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Label Able: Tricalcium Phosphate

I like to read food labels; I find them fascinating, especially when the list of ingredients seems long enough to contain a plot character development. As a general rule, I try to steer clear of foods made with ingredients that have lengthy confusing names. When researching for the yogurt breakdown, I saw tricalcium phosphate on the Dannon yogurt label. The name reminded me of sodium bicarbonate, aka baking soda, but I was fairly certain these two ingredients are not related at all.

I did a little poking around and found that tricalcium phosphate is calcium salt of citric acid. It's added to foods to act as a firming or anti-caking agent, or as an acidity regulator. Companies also add it to their products to increase the calcium content (Dannon told me this when I phoned them). That's why calcium supplements sometimes contain tricalcium phosphate as well. You may find this ingredient in foods such as dairy products, wine, carbonated beverages, powdered spices, candy and jams. Reduced fat liquid foods may also contain this ingredient, to add smoothness and an opaque color.

Want to hear more about this ingredient? Then


The funny thing is, Dannon Fruit Blends Yogurt (which contains tricalcium phosphate) has 20 percent calcium, and Stonyfield Farms Fat Free Yogurt (which doesn't contain this ingredient), has 30 percent calcium. If tricalcium phosphate is being added to increase the amount of calcium, then shouldn't Dannon have more? It just doesn't make sense. Also, it seems that tricalcium phosphate is used in a lot of processed foods that contain some not-so-healthy ingredients (what's with the red 40 and high fructose corn syrup in the Dannon yogurt?). So for that reason, I think I'll stick to foods made with actual food ingredients.

Join The Conversation
docin02 docin02 3 years
As a chemical operator/engineer who works at a food grade chemical plant manufacturing TCP,DCP, DMP, TKP, STTP, and many other products, I know the source of the raw materials and uses for all these products. TCP is made from combining water, phosphoric acid(which we used to make ourselves from soda ash, but now its purchased), hydrated lime(calcium hydroxide), and acetic acid. This is then charged to form small crystals and the slurry is then heated by one of a couple different manufacturing processes,(we use drum dryers). Most of the water evaporates(final product shoulld be about 2% water by volume), and the final product is a light, slightly fluffy powder. It is used as a flow agent(prevents clumping) in products such as cocoa powder. Its also used in many baking products, pharmaceuticals, pet foods, spices, and is used to remove flouride from water in filtration systems. Its also called hydroxyapatite, and is a good source of calcium, though not as readily absorbed as say calcium carbonate or calcium citrate.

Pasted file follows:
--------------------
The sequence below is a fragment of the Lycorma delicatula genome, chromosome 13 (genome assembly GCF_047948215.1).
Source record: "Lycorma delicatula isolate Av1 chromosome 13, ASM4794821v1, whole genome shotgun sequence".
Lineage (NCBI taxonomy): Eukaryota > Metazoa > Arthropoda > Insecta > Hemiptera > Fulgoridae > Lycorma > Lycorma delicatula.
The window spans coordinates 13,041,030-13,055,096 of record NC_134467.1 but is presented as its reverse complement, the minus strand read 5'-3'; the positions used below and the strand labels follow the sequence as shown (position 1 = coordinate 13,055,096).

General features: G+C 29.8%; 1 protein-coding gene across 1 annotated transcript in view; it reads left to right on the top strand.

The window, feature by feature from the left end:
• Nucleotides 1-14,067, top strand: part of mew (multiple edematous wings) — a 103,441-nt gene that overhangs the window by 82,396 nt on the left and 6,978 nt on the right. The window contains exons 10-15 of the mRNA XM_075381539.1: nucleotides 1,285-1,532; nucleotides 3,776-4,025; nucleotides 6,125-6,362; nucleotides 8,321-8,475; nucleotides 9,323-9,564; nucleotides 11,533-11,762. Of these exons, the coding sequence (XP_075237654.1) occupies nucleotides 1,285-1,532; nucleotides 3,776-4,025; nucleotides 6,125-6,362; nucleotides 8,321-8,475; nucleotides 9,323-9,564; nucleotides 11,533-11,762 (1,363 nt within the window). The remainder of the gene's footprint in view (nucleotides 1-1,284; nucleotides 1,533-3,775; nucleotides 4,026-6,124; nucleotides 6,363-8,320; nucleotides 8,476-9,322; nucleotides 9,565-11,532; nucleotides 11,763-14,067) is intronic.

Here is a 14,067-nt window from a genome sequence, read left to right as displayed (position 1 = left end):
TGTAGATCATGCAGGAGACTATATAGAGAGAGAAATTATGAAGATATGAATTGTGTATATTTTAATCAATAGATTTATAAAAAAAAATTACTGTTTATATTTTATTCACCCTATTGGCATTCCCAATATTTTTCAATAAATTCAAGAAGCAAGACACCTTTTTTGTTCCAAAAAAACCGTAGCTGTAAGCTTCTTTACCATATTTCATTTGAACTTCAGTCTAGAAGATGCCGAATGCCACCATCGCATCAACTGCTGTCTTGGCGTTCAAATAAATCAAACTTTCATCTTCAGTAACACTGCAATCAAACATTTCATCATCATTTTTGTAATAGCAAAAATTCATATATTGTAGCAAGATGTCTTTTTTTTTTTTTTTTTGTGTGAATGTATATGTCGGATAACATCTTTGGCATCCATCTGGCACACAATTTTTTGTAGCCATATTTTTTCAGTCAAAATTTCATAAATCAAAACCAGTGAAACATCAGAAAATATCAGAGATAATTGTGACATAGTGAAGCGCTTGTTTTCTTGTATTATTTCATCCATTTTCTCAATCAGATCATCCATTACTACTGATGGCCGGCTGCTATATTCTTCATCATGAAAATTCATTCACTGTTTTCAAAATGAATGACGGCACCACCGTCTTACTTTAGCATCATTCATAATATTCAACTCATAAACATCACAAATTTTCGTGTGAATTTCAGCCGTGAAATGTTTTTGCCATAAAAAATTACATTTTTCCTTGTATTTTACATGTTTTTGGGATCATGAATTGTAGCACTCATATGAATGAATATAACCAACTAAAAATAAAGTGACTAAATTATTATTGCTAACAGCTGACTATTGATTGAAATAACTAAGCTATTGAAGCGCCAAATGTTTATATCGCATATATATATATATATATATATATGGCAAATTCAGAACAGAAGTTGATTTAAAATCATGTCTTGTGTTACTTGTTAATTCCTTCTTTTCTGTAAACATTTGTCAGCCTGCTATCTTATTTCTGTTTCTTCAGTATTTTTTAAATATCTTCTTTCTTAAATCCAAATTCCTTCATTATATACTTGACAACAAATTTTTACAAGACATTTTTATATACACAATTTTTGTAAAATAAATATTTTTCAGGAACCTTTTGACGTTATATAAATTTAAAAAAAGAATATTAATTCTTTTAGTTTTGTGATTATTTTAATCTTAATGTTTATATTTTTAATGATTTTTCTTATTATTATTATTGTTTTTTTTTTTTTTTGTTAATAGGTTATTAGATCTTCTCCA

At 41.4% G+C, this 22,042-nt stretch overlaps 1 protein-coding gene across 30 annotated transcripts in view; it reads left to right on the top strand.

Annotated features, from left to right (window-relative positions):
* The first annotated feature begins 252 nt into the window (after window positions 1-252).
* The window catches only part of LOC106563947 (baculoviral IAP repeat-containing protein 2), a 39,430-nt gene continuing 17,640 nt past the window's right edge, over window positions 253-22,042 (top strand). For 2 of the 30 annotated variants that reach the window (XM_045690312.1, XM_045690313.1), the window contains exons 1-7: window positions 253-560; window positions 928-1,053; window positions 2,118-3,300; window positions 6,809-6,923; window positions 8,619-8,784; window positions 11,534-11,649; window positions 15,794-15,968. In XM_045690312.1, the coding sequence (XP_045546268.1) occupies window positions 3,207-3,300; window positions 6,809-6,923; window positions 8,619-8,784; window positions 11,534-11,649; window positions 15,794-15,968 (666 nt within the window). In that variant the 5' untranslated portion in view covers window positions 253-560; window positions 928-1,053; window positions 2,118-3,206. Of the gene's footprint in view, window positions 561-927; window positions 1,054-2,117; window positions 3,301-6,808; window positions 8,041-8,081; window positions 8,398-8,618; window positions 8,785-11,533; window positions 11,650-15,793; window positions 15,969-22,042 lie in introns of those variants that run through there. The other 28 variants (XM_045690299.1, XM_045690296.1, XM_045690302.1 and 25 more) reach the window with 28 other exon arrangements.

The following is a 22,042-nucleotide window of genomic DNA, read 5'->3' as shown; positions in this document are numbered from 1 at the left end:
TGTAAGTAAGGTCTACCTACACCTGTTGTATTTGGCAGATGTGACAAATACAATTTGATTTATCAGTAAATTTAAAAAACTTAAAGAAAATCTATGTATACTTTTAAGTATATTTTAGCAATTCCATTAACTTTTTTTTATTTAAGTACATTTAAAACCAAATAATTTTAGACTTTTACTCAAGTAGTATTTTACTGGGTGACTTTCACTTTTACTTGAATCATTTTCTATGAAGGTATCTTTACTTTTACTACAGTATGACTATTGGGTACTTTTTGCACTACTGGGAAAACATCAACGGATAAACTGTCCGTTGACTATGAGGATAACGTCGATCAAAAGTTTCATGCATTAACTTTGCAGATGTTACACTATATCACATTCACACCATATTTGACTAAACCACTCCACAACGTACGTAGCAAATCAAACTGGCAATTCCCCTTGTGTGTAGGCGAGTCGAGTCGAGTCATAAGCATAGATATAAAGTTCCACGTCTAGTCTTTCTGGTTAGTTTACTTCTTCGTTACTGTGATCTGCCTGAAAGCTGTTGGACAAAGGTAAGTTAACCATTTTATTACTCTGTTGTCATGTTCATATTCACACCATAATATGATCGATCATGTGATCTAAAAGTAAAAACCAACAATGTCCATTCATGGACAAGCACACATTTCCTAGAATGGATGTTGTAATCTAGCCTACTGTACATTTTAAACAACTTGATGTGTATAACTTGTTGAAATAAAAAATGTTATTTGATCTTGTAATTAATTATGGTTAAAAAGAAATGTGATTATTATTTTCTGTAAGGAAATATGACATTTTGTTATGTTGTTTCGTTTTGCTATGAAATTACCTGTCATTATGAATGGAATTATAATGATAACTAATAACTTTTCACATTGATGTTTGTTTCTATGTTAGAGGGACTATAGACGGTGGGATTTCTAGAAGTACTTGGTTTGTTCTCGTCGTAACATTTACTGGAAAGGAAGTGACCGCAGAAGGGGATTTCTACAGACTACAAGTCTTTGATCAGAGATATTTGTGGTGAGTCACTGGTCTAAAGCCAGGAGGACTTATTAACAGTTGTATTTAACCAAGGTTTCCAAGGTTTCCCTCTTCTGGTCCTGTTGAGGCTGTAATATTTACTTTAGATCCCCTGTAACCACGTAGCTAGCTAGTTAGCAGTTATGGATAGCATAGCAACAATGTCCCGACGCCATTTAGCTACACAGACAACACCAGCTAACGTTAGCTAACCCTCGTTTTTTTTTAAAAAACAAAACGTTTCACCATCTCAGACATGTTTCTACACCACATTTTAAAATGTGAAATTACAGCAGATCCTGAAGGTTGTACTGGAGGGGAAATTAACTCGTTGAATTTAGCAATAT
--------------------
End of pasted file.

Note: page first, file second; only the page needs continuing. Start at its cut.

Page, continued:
boomerbaby10 boomerbaby10 5 years
Here is my concern. My cousin was in a treatment center and was told to avoid Tricalcium Phosphate. He wanted to pass that on. I got the message but didn't speak to him myself. He is gone now and I wonder what it was about. Since then I have been reading labels and avoid half of everything with a label because this is some kind of cheap additive since it's so prevalent.
Go2Girl Go2Girl 5 years
Good to know Fit! I know yogurt is one of those foods that can have a lot of sugar among other things that are not so good for you. 
ratherlargepie ratherlargepie 5 years